|SDGs Sustainable Development Goals||SDG11 Sustainable cities and communities|
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|Cite as E.lecron (2021). "Green New Deal". Appropedia. Retrieved 2021-10-26.|
The Green New Deal is project proposal that has gained widespread attention as a complete revamp of the economy to address climate change and economic inequality. It involves economic and social reforms to cut carbon emissions, generate electricity from renewable resources, transform industry sectors, and create green jobs. Met with both strong support and opposition, the Green New Deal is a multi-part sustainability program to revive the economy and protect the environment for the future.
History[edit | edit source]
The Green New Deal is loosely based on Franklin D. Roosevelt's New Deal from the Great Depression Era of the 1930s. The New York Times journalist and Pulitzer-Prize winner, Thomas Friedman, popularized the term, Green New Deal, when writing about the challenges of addressing climate change and the need to move away oil and coal to fuel the electricity grid with clean renewables. However, Green New Deal principles have been a topic of discussion among environmentalists since as early as 2003 and were also was used in President Barack Obama's 2009 stimulus and in proposals in Europe. Multiple Green Party political candidates have included Green New Deal provisions in their campaign platforms, and the Green New Deal movement gained popularity in the Democratic party after the November 2018 elections.
Goals[edit | edit source]
Some of the major goals of the Green New Deal are transitioning to a 100% clean energy economy, ensuring clean air and water for communities, and making homes, businesses, and the transportation sector more energy-efficient. It simultaneously aims to counteract the effects of societal inequality by creating green jobs, lowering costs for working-class families, and making communities more resilient to climate risks. Key policies included in the Green New Deal involve improving infrastructure, weather-proofing buildings, and spending government money on clean energy solutions.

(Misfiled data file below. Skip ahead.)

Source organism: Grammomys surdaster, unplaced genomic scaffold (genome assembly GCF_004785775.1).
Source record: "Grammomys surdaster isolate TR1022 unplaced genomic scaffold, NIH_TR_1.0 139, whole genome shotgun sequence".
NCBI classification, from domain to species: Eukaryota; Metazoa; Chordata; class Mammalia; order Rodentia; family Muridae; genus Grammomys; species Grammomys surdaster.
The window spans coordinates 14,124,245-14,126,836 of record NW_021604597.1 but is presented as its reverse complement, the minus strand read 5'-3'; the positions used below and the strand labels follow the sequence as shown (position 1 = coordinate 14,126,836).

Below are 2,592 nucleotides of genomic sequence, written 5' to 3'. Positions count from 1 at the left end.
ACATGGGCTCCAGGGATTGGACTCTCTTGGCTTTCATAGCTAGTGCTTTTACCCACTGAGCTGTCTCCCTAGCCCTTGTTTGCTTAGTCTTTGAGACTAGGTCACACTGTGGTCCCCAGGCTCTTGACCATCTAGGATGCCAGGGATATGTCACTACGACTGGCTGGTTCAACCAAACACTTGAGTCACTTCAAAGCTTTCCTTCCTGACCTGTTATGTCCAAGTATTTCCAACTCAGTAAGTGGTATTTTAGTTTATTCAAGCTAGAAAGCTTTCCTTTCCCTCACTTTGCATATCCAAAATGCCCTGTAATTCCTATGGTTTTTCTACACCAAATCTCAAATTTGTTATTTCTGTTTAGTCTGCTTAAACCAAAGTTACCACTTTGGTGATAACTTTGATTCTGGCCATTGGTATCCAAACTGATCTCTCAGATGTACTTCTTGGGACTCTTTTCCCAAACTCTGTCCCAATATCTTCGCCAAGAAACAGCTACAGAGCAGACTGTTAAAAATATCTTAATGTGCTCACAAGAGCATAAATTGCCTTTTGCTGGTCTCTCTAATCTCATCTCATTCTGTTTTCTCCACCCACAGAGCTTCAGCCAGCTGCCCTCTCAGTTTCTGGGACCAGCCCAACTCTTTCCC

The transition to 100% renewable energy is based upon the research of Stanford University Professor Mark Z. Jacobson.
Support and opposition[edit | edit source]
Representative Alexandria Ocasio-Cortez (D-NY) and Senator Ed Markey (D-MA) have been driving forces behind Green New Deal resolutions in the United States Congress, and they released a February 7, 2019 resolution outlining their plan. This plan cited and interpreted the findings of recent reports that addressed how human activity is the cause of climate change, how climate change is causing extreme weather events that threaten our communities, and the devastation that global warming will cause.
Although the resolution had substantial support in Congress, lawmakers have also voiced strong opposition to advancing it, citing reasons of it being too vague, radical, and expensive to implement.
While a Green New Deal resolution has yet to pass in the current political climate, it continues to raise many important issues for debate and consideration about the effects of climate change on America's future.
Video[edit | edit source]
References[edit | edit source]
- Investopedia The Green New Deal Explained
- Rep Alexandria Ocasio-Cortez Releases Green New Deal Outline
- The Sierra Club What Is A Green New Deal
- A Decade Old Renewable Energy Plan Could Provide A Roadmap For The Green New Deal
- US Congress H. Res. 109 Recognizing The Duty Of The Federal Government To Create Green New Deal